Poverty, gender, ethnicity, language, location and disability continue to be important obstacles to providing education to the hardest-to-reach groups. Education in countries affected by conflict is not receiving enough support, undermining prospects for recovery. Lowering cost barriers, bringing schools closer to marginalized communities and developing ‘second-chance’ programmes are all ways to improve access and affordability for excluded groups.

Additional information on innovative financing mechanisms can be found here:

.  Leading Group on Innovative Financing for Development

·  Marketplace on Innovative Financial Solutions for Development

·  High-Level Event on South-South Cooperation and Capacity Development

Related Link


“1GOAL: Education for All”, will continue beyond GAW and involve well-known sports personalities. The highlight of the campaign is the world’s largest school lesson on 20 April, entitled “1GOAL: Lesson for All” which will focus on the provision of quality public education as a human right, and highlight the current financing challenges faced by the international community in providing EFA.

Action for the Rights of Children – new capacity building resources

ARC is a very comprehensive training resource pack (which comes on a CD or can be downloaded)

From the ARC website:

The ARC resource pack provides an essential collection of information and training material to strengthen people’s capacity:

  • to tackle the root causes of children’s vulnerabilities
  • to build effective child protection systems for use in emergencies and long-term development
  • to ensure that no activities inadvertently compromise children’s rights or safety.

The pack comprises 14 modules in two groups:

» Foundation modules
» Critical issue modules

In each case, the study material is the main text of the module.

These are the Foundation Modules:

and these the Critical Issue modules

All modules include:

  • study material giving detailed information on the module’s subject and a list of further reading
  • slides giving a summary of the study material
  • training material for participatory workshops that comprises
    exercises giving practical guidance for facilitators and handouts for participants.

They all include the same sequence of five topics, reflecting the ARC programme cycle.

Topic 1 The issue for children
Topic 2 The law and child rights
Topic 3 Assessment and situation analysis
Topic 4 Planning and implementation
Topic 5 Monitoring, evaluation and learning

ARC programme Cycle

Who are these resources aimed at?

Although the pack has been developed mainly for humanitarian workers with responsibility for designing interventions, building capacity or raising awareness about child protection in emergencies, the intended range of users is far broader than this.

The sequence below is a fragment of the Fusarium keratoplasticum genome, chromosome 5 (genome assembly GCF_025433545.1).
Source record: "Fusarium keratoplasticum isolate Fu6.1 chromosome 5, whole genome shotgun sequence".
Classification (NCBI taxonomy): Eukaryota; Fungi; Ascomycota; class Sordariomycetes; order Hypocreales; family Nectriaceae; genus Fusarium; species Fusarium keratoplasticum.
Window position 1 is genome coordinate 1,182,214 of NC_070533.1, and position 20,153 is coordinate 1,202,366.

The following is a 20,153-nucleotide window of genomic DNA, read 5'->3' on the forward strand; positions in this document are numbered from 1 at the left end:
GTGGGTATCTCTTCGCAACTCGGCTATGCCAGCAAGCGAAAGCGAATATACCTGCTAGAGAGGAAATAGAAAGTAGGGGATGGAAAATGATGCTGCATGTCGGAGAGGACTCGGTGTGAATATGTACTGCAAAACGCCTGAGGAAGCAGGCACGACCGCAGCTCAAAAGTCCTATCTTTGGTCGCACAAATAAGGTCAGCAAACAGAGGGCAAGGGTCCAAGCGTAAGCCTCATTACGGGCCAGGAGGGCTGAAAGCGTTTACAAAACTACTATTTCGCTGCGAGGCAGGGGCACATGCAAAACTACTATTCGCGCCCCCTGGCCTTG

Primary users build the capacity of others using the pack, and include:

  • Managers with responsibilities for planning and resource management wanting to improve programming for children. This could be managers with overall programme responsibility (eg. at country or district level) or thematic or sectoral responsibility.
  • Facilitators with responsibilities for developing and delivering training and supporting capacity-building initiatives such as staff briefings. Recommended for this would be facilitators with first-hand experience of emergencies and competency to be able to advise managers how to make best use of the pack.
  • People with responsibilities for child protection or child rights capacity building and training This could be people acting as focal points in local or international organisations, or government, police or military institutions, or the community.
  • Coordinators and members of child protection clusters with responsibilities for building cluster members’ capacity to address child protection issues in emergencies, and provide interagency training opportunities.
  • ARC champions able to promote the ARC resource pack and its continued development, and the use of rights-based approaches. This could be people working on child protection in emergencies who keep an oversight of relevant materials.

Secondary users may be briefed or trained using the pack, and include:

  • Staff of humanitarian and other agencies, including community-based organisationsThis could be people with responsibilities for service delivery, support to government staff, community mobilisation and direct or indirect work with children.
  • Staff of government organisations These could be duty bearers in relation to the realisation and protection of particular child rights. The pack has been used to train a wide range of participants, including peacekeepers, military personnel, police, border guards and judiciary and it has been used to mobilise community committees for children.

Indirect users of the pack include:

Rights holders This could include children, their parents or community members. Although the resource pack has not been designed to be used directly by children, parents or community members, much of the pack’s content can be adapted by other users (eg. ARC facilitators or champions) for local use.

This pack has evolved over several years, and continuously updated and some of the organisations involved in its development inlcude:

With support from :